Pac-Man (Atari 2600) review
"However, just because I had fun times with family while playing this game doesn't mean I can excuse its large list of faults. That period of time can best be described as good times with a bad game simply because we didn't know any better. "
Growing up with an Atari 2600, I was used to two things: Being able to play ports of virtually any arcade game of the time I desired AND being stuck with the worst possible port of said arcade games. The graphics often would stink compared to what Colecovision or, well, pretty much anything else would provide and entire stages would find themselves on the cutting room floor -- something that was very noticeable when you consider that game from this era tended to have three or four "stages" that each completely fit onto one screen.
Back then, I didn't have the highest expectations for games. If my parents bought me one that contained a decent percentage of the arcade version, didn't look like crap and was reasonably playable, I was cool. Not because I was super-easy to please, but because I really didn't know any better. I'd see pictures of superior ports in the occasional magazine, but for the most part, the 2600 was all I knew.
Even then, it was easy to have this sneaky little suspicion that things weren't all that great with Pac-Man. It's a poor port, even by the standards of poor ports. A year or two later, when my parents bought Ms. Pac-Man, that suspicion turned into disappointment, chagrin and other negative emotions, which led to me putting Pac-Man at the bottom of my box of Atari games, never to be played again.
Pac-Man on the Atari 2600 is less a port of that game than it is a lazy attempt to make a bunch of money off the name. Even by Atari standards, a ton of stuff was cut from the arcade original. There is only one maze design, all the ghosts are the same color and move the same speed and the many varieties of bonus-point fruit were replaced by ugly blobs known as "vitamins" (which were stationary, as opposed to the fruit, which moved around the maze). The sound effects stunk, too, meaning this port looked, sounded and played much worse than the original. Think about it: Pac-Man was one of the most famous and beloved games of all time and Atari, at the time, had a definite claim to being the kings of gaming…and yet it was Atari who released a port so shoddy that I'd think anyone would be embarrassed to have their name associated with it. Bizarre. In a way, I'm actually surprised they got the "control a guy as he runs around mazes eating dots while alternating between running from and chasing ghosts" part right. I mean, they did screw up everything else!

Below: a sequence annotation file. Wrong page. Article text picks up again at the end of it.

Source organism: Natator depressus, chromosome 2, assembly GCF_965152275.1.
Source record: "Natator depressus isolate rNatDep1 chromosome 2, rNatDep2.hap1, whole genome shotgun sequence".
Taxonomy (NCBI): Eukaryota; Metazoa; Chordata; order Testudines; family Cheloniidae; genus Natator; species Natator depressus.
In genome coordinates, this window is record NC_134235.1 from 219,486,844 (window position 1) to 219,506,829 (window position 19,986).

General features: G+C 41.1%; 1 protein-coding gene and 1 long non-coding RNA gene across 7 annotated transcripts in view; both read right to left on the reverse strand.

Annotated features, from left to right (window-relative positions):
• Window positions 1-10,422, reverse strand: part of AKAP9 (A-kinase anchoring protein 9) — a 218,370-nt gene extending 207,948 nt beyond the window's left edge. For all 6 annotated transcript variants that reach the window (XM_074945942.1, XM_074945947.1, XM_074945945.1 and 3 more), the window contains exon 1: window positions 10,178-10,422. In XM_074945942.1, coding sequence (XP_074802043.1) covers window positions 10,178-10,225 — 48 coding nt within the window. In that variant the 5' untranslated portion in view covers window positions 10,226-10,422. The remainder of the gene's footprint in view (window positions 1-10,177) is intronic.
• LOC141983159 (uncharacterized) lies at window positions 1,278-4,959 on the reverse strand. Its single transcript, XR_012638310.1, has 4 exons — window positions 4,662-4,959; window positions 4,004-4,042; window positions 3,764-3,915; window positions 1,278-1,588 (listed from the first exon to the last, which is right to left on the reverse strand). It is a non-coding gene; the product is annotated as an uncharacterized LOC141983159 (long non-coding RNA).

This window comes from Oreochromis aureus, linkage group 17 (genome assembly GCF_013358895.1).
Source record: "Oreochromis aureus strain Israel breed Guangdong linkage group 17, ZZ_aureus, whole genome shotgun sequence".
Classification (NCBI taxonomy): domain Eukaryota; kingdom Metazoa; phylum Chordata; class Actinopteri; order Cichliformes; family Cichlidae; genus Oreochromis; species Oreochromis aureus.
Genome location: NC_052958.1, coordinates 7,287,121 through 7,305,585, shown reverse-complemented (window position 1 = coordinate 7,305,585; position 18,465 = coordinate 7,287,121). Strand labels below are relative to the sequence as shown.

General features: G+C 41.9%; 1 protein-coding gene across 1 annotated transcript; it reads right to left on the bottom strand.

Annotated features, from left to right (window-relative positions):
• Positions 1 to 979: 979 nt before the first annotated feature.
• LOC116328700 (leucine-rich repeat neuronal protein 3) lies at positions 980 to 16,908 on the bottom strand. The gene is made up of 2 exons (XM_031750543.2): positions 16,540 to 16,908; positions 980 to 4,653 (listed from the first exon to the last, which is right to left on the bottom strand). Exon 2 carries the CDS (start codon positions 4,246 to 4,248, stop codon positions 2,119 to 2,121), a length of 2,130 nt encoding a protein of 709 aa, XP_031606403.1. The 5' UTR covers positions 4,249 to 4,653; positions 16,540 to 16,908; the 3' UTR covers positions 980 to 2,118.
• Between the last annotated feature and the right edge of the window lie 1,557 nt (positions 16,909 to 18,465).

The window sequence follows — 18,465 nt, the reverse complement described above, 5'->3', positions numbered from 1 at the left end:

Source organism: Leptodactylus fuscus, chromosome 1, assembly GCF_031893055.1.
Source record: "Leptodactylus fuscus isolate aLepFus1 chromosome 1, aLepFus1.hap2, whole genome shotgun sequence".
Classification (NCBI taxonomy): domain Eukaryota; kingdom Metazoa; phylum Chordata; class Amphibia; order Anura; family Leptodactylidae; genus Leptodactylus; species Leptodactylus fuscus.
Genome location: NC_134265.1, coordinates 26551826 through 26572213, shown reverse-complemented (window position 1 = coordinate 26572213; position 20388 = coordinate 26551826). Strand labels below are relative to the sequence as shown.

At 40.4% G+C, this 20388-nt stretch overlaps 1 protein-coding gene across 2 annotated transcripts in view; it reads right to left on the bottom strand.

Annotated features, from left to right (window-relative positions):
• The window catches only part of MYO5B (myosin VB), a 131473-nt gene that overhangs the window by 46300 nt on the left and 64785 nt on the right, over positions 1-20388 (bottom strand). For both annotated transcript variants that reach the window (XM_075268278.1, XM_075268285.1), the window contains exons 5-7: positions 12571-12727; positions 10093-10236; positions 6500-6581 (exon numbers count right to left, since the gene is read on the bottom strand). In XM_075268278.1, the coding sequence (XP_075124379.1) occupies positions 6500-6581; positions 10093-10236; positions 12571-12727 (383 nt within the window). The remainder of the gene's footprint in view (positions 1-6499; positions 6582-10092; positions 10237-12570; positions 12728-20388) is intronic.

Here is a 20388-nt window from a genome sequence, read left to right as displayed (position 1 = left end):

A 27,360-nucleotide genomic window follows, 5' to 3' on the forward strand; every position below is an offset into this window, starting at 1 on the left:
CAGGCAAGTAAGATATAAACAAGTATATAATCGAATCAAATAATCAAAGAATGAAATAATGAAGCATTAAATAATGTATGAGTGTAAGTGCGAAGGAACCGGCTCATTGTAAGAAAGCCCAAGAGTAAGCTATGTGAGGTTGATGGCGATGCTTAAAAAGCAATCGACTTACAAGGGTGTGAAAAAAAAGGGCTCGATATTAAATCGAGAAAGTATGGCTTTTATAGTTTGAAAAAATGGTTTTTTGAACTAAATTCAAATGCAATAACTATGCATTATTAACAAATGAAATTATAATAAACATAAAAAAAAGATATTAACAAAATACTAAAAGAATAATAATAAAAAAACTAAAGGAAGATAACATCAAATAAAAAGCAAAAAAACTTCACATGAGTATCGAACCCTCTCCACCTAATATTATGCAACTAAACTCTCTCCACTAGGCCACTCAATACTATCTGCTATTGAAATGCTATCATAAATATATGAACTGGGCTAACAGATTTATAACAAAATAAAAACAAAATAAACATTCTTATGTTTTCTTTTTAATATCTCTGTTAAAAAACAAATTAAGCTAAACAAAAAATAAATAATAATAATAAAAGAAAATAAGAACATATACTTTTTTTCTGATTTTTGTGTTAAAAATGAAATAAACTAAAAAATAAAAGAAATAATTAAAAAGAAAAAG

Any positives I could discuss about this game all can be filed under the "nostalgic memories" category. It was the first game I ever owned, so I feel a certain fondness for it. Atari did provide several different modes where Pac-Man and the ghosts moved at varying speeds, so both the unskilled and the gaming gods could find success. That helped make this a game I could play with both my parents, as it was simple to pick a level where the ghosts moved at a pace suitable for their skill. We spent a lot of time competing against each other and writing down our top scores. However, just because I had fun times with family while playing this game doesn't mean I can excuse its large list of faults. That period of time can best be described as good times with a bad game simply because we didn't know any better.
Until the release of Ms. Pac-Man, that is. The work put into that cartridge kind of made me look at it as Atari's apology to us gamers. It obviously wasn't a PERFECT port, but there were multiple colors of ghost; fruit was bouncing around the mazes ready to be gobbled for bonus points and every couple times you cleared a maze, the lay-out changed. Now that's how to make a worthy console version of a game!
Staff review by Rob Hamilton (June 21, 2012)
Rob Hamilton is the official drunken master of review writing for Honestgamers.
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